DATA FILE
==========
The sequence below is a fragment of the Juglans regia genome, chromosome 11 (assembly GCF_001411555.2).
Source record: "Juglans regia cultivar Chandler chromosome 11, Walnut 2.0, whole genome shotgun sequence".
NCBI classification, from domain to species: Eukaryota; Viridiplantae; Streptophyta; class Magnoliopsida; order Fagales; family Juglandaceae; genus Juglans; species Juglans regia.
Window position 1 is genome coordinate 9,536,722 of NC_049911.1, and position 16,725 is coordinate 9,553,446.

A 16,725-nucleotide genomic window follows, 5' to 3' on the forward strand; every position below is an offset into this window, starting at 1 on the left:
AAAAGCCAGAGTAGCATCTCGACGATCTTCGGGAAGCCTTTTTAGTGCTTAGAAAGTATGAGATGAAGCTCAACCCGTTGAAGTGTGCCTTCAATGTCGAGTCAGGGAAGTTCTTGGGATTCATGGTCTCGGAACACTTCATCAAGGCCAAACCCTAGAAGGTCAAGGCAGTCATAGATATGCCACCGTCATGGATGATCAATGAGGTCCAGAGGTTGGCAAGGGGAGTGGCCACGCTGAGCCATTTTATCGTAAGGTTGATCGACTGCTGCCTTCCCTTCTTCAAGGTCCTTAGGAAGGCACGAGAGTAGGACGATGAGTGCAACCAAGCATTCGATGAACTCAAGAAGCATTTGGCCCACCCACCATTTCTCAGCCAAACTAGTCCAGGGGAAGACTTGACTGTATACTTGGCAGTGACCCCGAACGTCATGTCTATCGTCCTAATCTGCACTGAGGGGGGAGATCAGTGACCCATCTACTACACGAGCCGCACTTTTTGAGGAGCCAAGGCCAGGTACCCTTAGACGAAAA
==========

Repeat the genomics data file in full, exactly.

The sequence below is a fragment of the Juglans regia genome, chromosome 11 (assembly GCF_001411555.2).
Source record: "Juglans regia cultivar Chandler chromosome 11, Walnut 2.0, whole genome shotgun sequence".
NCBI classification, from domain to species: Eukaryota; Viridiplantae; Streptophyta; class Magnoliopsida; order Fagales; family Juglandaceae; genus Juglans; species Juglans regia.
Window position 1 is genome coordinate 9,536,722 of NC_049911.1, and position 16,725 is coordinate 9,553,446.

A 16,725-nucleotide genomic window follows, 5' to 3' on the forward strand; every position below is an offset into this window, starting at 1 on the left:
AAAAGCCAGAGTAGCATCTCGACGATCTTCGGGAAGCCTTTTTAGTGCTTAGAAAGTATGAGATGAAGCTCAACCCGTTGAAGTGTGCCTTCAATGTCGAGTCAGGGAAGTTCTTGGGATTCATGGTCTCGGAACACTTCATCAAGGCCAAACCCTAGAAGGTCAAGGCAGTCATAGATATGCCACCGTCATGGATGATCAATGAGGTCCAGAGGTTGGCAAGGGGAGTGGCCACGCTGAGCCATTTTATCGTAAGGTTGATCGACTGCTGCCTTCCCTTCTTCAAGGTCCTTAGGAAGGCACGAGAGTAGGACGATGAGTGCAACCAAGCATTCGATGAACTCAAGAAGCATTTGGCCCACCCACCATTTCTCAGCCAAACTAGTCCAGGGGAAGACTTGACTGTATACTTGGCAGTGACCCCGAACGTCATGTCTATCGTCCTAATCTGCACTGAGGGGGGAGATCAGTGACCCATCTACTACACGAGCCGCACTTTTTGAGGAGCCAAGGCCAGGTACCCTTAGACGAAAA